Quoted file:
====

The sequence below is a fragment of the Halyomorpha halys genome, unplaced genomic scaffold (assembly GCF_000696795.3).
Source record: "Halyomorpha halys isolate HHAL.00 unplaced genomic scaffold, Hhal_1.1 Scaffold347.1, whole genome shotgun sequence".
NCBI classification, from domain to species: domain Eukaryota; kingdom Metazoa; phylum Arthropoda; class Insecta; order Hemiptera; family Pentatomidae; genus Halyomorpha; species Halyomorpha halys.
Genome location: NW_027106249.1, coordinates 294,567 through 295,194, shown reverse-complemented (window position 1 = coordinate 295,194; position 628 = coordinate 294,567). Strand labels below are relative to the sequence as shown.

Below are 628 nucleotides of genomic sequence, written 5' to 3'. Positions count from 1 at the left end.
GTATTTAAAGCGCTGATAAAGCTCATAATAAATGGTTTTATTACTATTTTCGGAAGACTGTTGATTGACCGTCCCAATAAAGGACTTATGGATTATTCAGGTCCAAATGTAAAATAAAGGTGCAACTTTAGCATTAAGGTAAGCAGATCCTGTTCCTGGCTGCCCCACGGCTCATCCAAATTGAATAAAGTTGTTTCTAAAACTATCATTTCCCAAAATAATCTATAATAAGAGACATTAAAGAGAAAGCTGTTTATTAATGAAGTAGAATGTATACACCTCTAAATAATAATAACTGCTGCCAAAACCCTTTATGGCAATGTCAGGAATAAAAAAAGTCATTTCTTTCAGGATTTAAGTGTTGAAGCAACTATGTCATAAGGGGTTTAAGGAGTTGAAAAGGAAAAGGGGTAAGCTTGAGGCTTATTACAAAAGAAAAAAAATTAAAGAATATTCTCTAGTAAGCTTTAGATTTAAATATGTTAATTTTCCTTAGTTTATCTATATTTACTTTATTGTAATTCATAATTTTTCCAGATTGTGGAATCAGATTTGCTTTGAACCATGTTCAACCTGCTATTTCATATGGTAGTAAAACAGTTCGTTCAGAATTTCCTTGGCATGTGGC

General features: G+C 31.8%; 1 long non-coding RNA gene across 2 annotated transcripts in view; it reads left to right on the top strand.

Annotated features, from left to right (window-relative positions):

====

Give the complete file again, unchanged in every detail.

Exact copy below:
The sequence below is a fragment of the Halyomorpha halys genome, unplaced genomic scaffold (assembly GCF_000696795.3).
Source record: "Halyomorpha halys isolate HHAL.00 unplaced genomic scaffold, Hhal_1.1 Scaffold347.1, whole genome shotgun sequence".
NCBI classification, from domain to species: domain Eukaryota; kingdom Metazoa; phylum Arthropoda; class Insecta; order Hemiptera; family Pentatomidae; genus Halyomorpha; species Halyomorpha halys.
Genome location: NW_027106249.1, coordinates 294,567 through 295,194, shown reverse-complemented (window position 1 = coordinate 295,194; position 628 = coordinate 294,567). Strand labels below are relative to the sequence as shown.

Below are 628 nucleotides of genomic sequence, written 5' to 3'. Positions count from 1 at the left end.
GTATTTAAAGCGCTGATAAAGCTCATAATAAATGGTTTTATTACTATTTTCGGAAGACTGTTGATTGACCGTCCCAATAAAGGACTTATGGATTATTCAGGTCCAAATGTAAAATAAAGGTGCAACTTTAGCATTAAGGTAAGCAGATCCTGTTCCTGGCTGCCCCACGGCTCATCCAAATTGAATAAAGTTGTTTCTAAAACTATCATTTCCCAAAATAATCTATAATAAGAGACATTAAAGAGAAAGCTGTTTATTAATGAAGTAGAATGTATACACCTCTAAATAATAATAACTGCTGCCAAAACCCTTTATGGCAATGTCAGGAATAAAAAAAGTCATTTCTTTCAGGATTTAAGTGTTGAAGCAACTATGTCATAAGGGGTTTAAGGAGTTGAAAAGGAAAAGGGGTAAGCTTGAGGCTTATTACAAAAGAAAAAAAATTAAAGAATATTCTCTAGTAAGCTTTAGATTTAAATATGTTAATTTTCCTTAGTTTATCTATATTTACTTTATTGTAATTCATAATTTTTCCAGATTGTGGAATCAGATTTGCTTTGAACCATGTTCAACCTGCTATTTCATATGGTAGTAAAACAGTTCGTTCAGAATTTCCTTGGCATGTGGC

General features: G+C 31.8%; 1 long non-coding RNA gene across 2 annotated transcripts in view; it reads left to right on the top strand.

Annotated features, from left to right (window-relative positions):